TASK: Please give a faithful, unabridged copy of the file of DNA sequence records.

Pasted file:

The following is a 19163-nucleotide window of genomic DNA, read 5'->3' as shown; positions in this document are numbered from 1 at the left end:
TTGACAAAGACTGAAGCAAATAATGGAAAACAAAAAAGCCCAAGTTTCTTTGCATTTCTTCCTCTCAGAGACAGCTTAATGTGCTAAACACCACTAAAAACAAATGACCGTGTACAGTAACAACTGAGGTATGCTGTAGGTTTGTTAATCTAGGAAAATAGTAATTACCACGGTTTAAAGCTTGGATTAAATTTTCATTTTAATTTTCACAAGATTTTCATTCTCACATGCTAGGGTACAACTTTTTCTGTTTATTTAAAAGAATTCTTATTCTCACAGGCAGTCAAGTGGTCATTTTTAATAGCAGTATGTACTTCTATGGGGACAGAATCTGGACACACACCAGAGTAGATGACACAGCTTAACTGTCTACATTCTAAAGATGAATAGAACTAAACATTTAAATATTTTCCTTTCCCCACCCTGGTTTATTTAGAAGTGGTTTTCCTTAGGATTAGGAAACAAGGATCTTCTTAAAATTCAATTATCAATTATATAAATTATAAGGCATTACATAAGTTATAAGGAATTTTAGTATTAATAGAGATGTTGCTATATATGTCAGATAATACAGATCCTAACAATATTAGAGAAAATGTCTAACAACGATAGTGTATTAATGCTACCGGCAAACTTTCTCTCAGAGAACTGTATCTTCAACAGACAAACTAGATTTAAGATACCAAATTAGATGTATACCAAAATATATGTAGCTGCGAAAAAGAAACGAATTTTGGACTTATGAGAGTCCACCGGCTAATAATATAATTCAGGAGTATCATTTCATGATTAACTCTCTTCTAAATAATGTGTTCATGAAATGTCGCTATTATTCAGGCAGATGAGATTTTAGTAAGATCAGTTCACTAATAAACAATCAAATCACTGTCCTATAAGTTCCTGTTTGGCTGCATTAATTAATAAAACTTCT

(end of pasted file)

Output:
The following is a 19163-nucleotide window of genomic DNA, read 5'->3' as shown; positions in this document are numbered from 1 at the left end:
TTGACAAAGACTGAAGCAAATAATGGAAAACAAAAAAGCCCAAGTTTCTTTGCATTTCTTCCTCTCAGAGACAGCTTAATGTGCTAAACACCACTAAAAACAAATGACCGTGTACAGTAACAACTGAGGTATGCTGTAGGTTTGTTAATCTAGGAAAATAGTAATTACCACGGTTTAAAGCTTGGATTAAATTTTCATTTTAATTTTCACAAGATTTTCATTCTCACATGCTAGGGTACAACTTTTTCTGTTTATTTAAAAGAATTCTTATTCTCACAGGCAGTCAAGTGGTCATTTTTAATAGCAGTATGTACTTCTATGGGGACAGAATCTGGACACACACCAGAGTAGATGACACAGCTTAACTGTCTACATTCTAAAGATGAATAGAACTAAACATTTAAATATTTTCCTTTCCCCACCCTGGTTTATTTAGAAGTGGTTTTCCTTAGGATTAGGAAACAAGGATCTTCTTAAAATTCAATTATCAATTATATAAATTATAAGGCATTACATAAGTTATAAGGAATTTTAGTATTAATAGAGATGTTGCTATATATGTCAGATAATACAGATCCTAACAATATTAGAGAAAATGTCTAACAACGATAGTGTATTAATGCTACCGGCAAACTTTCTCTCAGAGAACTGTATCTTCAACAGACAAACTAGATTTAAGATACCAAATTAGATGTATACCAAAATATATGTAGCTGCGAAAAAGAAACGAATTTTGGACTTATGAGAGTCCACCGGCTAATAATATAATTCAGGAGTATCATTTCATGATTAACTCTCTTCTAAATAATGTGTTCATGAAATGTCGCTATTATTCAGGCAGATGAGATTTTAGTAAGATCAGTTCACTAATAAACAATCAAATCACTGTCCTATAAGTTCCTGTTTGGCTGCATTAATTAATAAAACTTCT